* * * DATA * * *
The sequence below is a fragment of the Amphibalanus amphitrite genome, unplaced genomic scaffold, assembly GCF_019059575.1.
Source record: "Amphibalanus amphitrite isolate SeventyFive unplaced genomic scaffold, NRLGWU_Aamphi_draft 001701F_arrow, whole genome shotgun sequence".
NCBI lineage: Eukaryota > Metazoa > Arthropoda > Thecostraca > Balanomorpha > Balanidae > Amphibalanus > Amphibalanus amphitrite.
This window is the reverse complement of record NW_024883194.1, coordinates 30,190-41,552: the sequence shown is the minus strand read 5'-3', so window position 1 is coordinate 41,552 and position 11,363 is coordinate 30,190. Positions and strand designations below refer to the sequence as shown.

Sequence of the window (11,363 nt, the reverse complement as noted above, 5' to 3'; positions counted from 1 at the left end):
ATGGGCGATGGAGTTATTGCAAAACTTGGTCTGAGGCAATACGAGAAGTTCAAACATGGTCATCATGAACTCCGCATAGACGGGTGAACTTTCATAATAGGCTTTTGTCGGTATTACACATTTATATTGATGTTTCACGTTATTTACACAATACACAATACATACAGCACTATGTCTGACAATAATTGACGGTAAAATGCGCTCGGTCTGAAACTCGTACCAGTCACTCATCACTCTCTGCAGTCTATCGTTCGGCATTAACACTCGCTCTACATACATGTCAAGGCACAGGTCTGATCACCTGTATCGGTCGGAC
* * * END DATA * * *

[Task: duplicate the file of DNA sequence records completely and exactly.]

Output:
The sequence below is a fragment of the Amphibalanus amphitrite genome, unplaced genomic scaffold, assembly GCF_019059575.1.
Source record: "Amphibalanus amphitrite isolate SeventyFive unplaced genomic scaffold, NRLGWU_Aamphi_draft 001701F_arrow, whole genome shotgun sequence".
NCBI lineage: Eukaryota > Metazoa > Arthropoda > Thecostraca > Balanomorpha > Balanidae > Amphibalanus > Amphibalanus amphitrite.
This window is the reverse complement of record NW_024883194.1, coordinates 30,190-41,552: the sequence shown is the minus strand read 5'-3', so window position 1 is coordinate 41,552 and position 11,363 is coordinate 30,190. Positions and strand designations below refer to the sequence as shown.

Sequence of the window (11,363 nt, the reverse complement as noted above, 5' to 3'; positions counted from 1 at the left end):
ATGGGCGATGGAGTTATTGCAAAACTTGGTCTGAGGCAATACGAGAAGTTCAAACATGGTCATCATGAACTCCGCATAGACGGGTGAACTTTCATAATAGGCTTTTGTCGGTATTACACATTTATATTGATGTTTCACGTTATTTACACAATACACAATACATACAGCACTATGTCTGACAATAATTGACGGTAAAATGCGCTCGGTCTGAAACTCGTACCAGTCACTCATCACTCTCTGCAGTCTATCGTTCGGCATTAACACTCGCTCTACATACATGTCAAGGCACAGGTCTGATCACCTGTATCGGTCGGAC